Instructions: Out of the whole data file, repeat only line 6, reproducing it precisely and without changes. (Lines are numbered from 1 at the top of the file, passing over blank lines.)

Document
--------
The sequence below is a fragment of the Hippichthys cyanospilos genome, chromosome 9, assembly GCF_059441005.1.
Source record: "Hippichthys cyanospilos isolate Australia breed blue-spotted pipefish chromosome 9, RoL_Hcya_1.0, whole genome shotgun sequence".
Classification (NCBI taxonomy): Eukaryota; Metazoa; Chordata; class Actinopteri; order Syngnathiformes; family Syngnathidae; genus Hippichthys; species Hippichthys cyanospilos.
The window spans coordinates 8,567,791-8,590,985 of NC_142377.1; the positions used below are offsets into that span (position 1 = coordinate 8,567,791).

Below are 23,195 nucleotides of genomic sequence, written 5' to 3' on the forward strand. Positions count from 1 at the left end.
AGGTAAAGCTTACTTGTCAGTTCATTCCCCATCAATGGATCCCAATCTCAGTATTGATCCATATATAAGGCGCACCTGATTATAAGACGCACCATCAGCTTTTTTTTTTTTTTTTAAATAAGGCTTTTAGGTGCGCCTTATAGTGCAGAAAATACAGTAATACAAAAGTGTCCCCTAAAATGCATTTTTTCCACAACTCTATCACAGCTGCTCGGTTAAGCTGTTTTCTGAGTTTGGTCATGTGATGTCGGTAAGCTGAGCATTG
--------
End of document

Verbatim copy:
AGGTAAAGCTTACTTGTCAGTTCATTCCCCATCAATGGATCCCAATCTCAGTATTGATCCATATATAAGGCGCACCTGATTATAAGACGCACCATCAGCTTTTTTTTTTTTTTTTAAATAAGGCTTTTAGGTGCGCCTTATAGTGCAGAAAATACAGTAATACAAAAGTGTCCCCTAAAATGCATTTTTTCCACAACTCTATCACAGCTGCTCGGTTAAGCTGTTTTCTGAGTTTGGTCATGTGATGTCGGTAAGCTGAGCATTG